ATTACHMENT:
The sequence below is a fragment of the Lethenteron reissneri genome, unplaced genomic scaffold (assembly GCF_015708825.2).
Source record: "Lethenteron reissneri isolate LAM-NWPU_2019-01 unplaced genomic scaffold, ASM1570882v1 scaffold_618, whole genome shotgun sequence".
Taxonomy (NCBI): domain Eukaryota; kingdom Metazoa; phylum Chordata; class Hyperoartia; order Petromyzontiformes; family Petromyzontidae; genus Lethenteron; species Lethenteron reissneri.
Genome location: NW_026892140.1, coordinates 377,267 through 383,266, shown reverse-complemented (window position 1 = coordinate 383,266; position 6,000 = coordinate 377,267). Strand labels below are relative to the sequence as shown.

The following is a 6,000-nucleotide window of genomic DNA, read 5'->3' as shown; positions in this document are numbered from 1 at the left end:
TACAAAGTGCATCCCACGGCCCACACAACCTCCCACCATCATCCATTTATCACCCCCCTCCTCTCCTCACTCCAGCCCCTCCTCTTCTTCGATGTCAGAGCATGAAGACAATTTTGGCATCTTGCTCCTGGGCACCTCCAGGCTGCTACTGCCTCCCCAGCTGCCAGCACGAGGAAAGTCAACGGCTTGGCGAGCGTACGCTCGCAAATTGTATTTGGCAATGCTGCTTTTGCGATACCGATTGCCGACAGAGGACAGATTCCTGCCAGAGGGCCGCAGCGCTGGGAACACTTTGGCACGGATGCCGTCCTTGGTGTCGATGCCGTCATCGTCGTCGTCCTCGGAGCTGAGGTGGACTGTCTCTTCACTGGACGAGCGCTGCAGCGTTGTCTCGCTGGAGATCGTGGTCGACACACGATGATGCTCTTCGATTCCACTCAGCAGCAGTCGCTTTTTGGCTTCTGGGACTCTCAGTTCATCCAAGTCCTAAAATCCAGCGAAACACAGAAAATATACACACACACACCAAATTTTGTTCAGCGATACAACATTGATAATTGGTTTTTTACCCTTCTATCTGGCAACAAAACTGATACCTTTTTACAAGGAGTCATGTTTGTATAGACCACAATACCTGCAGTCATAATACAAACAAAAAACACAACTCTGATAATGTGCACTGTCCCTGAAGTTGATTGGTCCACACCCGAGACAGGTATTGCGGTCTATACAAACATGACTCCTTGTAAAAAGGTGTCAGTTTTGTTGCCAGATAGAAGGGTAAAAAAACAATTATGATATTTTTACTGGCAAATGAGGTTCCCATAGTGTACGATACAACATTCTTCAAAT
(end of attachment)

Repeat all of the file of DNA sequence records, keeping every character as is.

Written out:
The sequence below is a fragment of the Lethenteron reissneri genome, unplaced genomic scaffold (assembly GCF_015708825.2).
Source record: "Lethenteron reissneri isolate LAM-NWPU_2019-01 unplaced genomic scaffold, ASM1570882v1 scaffold_618, whole genome shotgun sequence".
Taxonomy (NCBI): domain Eukaryota; kingdom Metazoa; phylum Chordata; class Hyperoartia; order Petromyzontiformes; family Petromyzontidae; genus Lethenteron; species Lethenteron reissneri.
Genome location: NW_026892140.1, coordinates 377,267 through 383,266, shown reverse-complemented (window position 1 = coordinate 383,266; position 6,000 = coordinate 377,267). Strand labels below are relative to the sequence as shown.

The following is a 6,000-nucleotide window of genomic DNA, read 5'->3' as shown; positions in this document are numbered from 1 at the left end:
TACAAAGTGCATCCCACGGCCCACACAACCTCCCACCATCATCCATTTATCACCCCCCTCCTCTCCTCACTCCAGCCCCTCCTCTTCTTCGATGTCAGAGCATGAAGACAATTTTGGCATCTTGCTCCTGGGCACCTCCAGGCTGCTACTGCCTCCCCAGCTGCCAGCACGAGGAAAGTCAACGGCTTGGCGAGCGTACGCTCGCAAATTGTATTTGGCAATGCTGCTTTTGCGATACCGATTGCCGACAGAGGACAGATTCCTGCCAGAGGGCCGCAGCGCTGGGAACACTTTGGCACGGATGCCGTCCTTGGTGTCGATGCCGTCATCGTCGTCGTCCTCGGAGCTGAGGTGGACTGTCTCTTCACTGGACGAGCGCTGCAGCGTTGTCTCGCTGGAGATCGTGGTCGACACACGATGATGCTCTTCGATTCCACTCAGCAGCAGTCGCTTTTTGGCTTCTGGGACTCTCAGTTCATCCAAGTCCTAAAATCCAGCGAAACACAGAAAATATACACACACACACCAAATTTTGTTCAGCGATACAACATTGATAATTGGTTTTTTACCCTTCTATCTGGCAACAAAACTGATACCTTTTTACAAGGAGTCATGTTTGTATAGACCACAATACCTGCAGTCATAATACAAACAAAAAACACAACTCTGATAATGTGCACTGTCCCTGAAGTTGATTGGTCCACACCCGAGACAGGTATTGCGGTCTATACAAACATGACTCCTTGTAAAAAGGTGTCAGTTTTGTTGCCAGATAGAAGGGTAAAAAAACAATTATGATATTTTTACTGGCAAATGAGGTTCCCATAGTGTACGATACAACATTCTTCAAAT